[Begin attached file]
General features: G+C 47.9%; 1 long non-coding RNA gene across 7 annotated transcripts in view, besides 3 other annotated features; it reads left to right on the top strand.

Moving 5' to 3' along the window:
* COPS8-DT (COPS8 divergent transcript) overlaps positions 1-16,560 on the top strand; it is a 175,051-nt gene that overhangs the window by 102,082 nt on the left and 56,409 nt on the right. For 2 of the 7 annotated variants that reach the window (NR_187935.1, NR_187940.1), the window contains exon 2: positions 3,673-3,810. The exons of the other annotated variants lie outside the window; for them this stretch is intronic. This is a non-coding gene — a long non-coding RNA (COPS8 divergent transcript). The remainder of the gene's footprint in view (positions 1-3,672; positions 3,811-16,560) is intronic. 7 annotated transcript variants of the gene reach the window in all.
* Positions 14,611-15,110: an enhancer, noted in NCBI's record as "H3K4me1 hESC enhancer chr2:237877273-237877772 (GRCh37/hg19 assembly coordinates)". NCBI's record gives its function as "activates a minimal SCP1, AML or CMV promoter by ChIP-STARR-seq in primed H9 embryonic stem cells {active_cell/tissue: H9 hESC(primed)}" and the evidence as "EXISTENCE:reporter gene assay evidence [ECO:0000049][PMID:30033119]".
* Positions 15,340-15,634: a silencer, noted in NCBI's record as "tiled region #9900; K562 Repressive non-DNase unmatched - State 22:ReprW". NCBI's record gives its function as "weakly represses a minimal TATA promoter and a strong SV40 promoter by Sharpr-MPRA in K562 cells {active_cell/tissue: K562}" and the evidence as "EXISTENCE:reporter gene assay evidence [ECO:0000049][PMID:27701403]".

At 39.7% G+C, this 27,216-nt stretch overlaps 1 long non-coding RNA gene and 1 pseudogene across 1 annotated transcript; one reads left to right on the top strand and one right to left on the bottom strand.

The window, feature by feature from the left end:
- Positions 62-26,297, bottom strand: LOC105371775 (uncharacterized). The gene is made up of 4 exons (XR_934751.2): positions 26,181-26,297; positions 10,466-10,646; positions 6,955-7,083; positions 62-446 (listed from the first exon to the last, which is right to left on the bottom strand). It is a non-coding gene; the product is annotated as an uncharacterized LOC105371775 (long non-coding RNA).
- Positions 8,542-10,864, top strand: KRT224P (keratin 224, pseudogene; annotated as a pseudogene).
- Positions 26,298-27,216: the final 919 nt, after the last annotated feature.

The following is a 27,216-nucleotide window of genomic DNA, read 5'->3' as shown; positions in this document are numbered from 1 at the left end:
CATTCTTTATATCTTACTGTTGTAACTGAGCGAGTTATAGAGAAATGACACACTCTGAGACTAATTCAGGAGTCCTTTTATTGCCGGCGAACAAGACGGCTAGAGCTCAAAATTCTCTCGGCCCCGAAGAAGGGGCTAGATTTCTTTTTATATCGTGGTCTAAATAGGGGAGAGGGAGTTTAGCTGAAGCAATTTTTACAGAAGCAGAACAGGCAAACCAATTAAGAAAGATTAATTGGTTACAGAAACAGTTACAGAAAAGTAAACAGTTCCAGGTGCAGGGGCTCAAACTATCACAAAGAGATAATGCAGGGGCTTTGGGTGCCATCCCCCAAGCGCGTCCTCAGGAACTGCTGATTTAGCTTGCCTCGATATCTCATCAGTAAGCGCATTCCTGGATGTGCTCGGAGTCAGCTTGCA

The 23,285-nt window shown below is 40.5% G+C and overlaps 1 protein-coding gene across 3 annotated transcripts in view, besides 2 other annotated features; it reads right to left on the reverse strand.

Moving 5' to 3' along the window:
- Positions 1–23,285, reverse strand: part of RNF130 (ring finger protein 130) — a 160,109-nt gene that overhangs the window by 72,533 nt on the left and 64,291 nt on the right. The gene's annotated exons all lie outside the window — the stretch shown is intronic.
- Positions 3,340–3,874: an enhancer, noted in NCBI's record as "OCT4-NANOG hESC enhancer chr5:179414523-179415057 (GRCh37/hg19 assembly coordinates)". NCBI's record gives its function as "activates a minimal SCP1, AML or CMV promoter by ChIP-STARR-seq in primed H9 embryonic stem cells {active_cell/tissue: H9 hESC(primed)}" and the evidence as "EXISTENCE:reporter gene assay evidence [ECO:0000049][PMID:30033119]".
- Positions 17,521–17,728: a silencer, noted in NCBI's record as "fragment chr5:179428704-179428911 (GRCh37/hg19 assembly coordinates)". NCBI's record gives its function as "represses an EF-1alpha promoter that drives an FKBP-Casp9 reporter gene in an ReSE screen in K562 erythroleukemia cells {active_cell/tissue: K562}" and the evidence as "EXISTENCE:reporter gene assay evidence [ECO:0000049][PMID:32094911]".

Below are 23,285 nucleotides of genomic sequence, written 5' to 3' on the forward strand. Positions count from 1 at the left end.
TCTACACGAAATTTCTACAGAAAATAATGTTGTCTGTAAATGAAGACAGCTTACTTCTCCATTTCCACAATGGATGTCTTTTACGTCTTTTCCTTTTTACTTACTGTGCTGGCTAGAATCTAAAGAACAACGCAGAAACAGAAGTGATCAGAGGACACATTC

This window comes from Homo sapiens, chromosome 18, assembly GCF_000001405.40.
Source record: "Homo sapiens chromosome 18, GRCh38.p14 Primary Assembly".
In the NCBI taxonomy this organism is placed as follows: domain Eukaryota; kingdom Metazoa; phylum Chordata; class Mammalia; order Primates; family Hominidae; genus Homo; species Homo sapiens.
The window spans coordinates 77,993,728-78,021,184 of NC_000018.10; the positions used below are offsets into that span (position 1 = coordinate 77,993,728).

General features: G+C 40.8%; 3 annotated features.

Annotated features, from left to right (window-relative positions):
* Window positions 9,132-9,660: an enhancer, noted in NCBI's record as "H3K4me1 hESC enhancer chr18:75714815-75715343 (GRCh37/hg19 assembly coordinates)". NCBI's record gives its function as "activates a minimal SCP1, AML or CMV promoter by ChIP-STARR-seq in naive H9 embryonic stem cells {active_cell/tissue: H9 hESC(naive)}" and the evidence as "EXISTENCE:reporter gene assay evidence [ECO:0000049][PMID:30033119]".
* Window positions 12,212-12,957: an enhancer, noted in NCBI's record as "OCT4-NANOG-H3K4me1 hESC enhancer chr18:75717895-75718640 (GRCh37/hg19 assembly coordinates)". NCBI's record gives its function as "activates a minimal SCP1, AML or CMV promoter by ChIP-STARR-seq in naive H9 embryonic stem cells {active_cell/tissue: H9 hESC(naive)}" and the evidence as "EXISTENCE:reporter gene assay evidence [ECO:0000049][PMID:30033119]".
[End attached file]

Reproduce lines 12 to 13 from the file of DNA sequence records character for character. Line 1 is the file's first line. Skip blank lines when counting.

CATTCTTTATATCTTACTGTTGTAACTGAGCGAGTTATAGAGAAATGACACACTCTGAGACTAATTCAGGAGTCCTTTTATTGCCGGCGAACAAGACGGCTAGAGCTCAAAATTCTCTCGGCCCCGAAGAAGGGGCTAGATTTCTTTTTATATCGTGGTCTAAATAGGGGAGAGGGAGTTTAGCTGAAGCAATTTTTACAGAAGCAGAACAGGCAAACCAATTAAGAAAGATTAATTGGTTACAGAAACAGTTACAGAAAAGTAAACAGTTCCAGGTGCAGGGGCTCAAACTATCACAAAGAGATAATGCAGGGGCTTTGGGTGCCATCCCCCAAGCGCGTCCTCAGGAACTGCTGATTTAGCTTGCCTCGATATCTCATCAGTAAGCGCATTCCTGGATGTGCTCGGAGTCAGCTTGCA

The 23,285-nt window shown below is 40.5% G+C and overlaps 1 protein-coding gene across 3 annotated transcripts in view, besides 2 other annotated features; it reads right to left on the reverse strand.